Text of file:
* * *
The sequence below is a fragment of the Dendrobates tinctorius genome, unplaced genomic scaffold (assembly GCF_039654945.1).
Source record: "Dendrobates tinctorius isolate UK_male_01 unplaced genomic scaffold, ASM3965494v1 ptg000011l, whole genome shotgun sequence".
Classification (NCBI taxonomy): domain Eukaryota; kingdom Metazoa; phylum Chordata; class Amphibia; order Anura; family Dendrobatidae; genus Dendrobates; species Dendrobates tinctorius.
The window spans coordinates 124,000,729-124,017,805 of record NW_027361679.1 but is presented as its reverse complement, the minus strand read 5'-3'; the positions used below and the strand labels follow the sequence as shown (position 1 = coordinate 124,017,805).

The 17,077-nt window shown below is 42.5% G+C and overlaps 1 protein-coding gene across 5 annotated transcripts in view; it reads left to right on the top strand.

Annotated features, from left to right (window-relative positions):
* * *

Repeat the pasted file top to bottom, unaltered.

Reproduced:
The sequence below is a fragment of the Dendrobates tinctorius genome, unplaced genomic scaffold (assembly GCF_039654945.1).
Source record: "Dendrobates tinctorius isolate UK_male_01 unplaced genomic scaffold, ASM3965494v1 ptg000011l, whole genome shotgun sequence".
Classification (NCBI taxonomy): domain Eukaryota; kingdom Metazoa; phylum Chordata; class Amphibia; order Anura; family Dendrobatidae; genus Dendrobates; species Dendrobates tinctorius.
The window spans coordinates 124,000,729-124,017,805 of record NW_027361679.1 but is presented as its reverse complement, the minus strand read 5'-3'; the positions used below and the strand labels follow the sequence as shown (position 1 = coordinate 124,017,805).

The 17,077-nt window shown below is 42.5% G+C and overlaps 1 protein-coding gene across 5 annotated transcripts in view; it reads left to right on the top strand.

Annotated features, from left to right (window-relative positions):